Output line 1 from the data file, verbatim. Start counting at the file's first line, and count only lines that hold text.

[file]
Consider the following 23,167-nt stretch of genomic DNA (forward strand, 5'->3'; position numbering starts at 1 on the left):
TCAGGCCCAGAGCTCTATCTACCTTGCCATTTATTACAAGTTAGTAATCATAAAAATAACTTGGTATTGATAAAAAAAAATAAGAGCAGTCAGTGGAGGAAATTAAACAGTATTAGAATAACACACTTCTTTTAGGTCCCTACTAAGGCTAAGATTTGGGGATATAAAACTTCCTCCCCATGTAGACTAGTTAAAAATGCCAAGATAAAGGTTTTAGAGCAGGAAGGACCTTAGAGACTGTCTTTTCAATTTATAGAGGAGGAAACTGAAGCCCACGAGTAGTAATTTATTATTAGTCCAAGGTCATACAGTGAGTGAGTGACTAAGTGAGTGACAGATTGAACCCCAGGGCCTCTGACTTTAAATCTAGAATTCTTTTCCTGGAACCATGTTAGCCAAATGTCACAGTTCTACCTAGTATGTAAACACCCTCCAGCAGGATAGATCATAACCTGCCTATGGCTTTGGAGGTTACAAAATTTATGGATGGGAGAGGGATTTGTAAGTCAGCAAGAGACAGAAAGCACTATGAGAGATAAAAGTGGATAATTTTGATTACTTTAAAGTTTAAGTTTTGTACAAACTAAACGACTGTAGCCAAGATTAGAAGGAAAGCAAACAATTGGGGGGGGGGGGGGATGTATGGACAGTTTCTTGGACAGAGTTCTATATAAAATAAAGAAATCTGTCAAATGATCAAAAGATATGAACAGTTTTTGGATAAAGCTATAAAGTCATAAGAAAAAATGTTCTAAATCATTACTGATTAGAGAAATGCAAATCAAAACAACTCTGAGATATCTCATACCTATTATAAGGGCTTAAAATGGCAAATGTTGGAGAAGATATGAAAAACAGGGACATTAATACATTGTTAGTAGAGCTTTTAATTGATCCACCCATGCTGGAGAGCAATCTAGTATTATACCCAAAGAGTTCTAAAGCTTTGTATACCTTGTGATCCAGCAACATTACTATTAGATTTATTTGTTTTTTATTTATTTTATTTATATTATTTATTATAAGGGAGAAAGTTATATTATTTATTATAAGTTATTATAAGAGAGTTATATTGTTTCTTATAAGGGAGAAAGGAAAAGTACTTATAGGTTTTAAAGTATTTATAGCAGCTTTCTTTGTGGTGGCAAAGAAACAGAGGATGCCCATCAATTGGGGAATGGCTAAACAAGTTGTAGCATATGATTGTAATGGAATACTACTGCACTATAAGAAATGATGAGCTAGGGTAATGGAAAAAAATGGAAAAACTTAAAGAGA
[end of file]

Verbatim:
Consider the following 23,167-nt stretch of genomic DNA (forward strand, 5'->3'; position numbering starts at 1 on the left):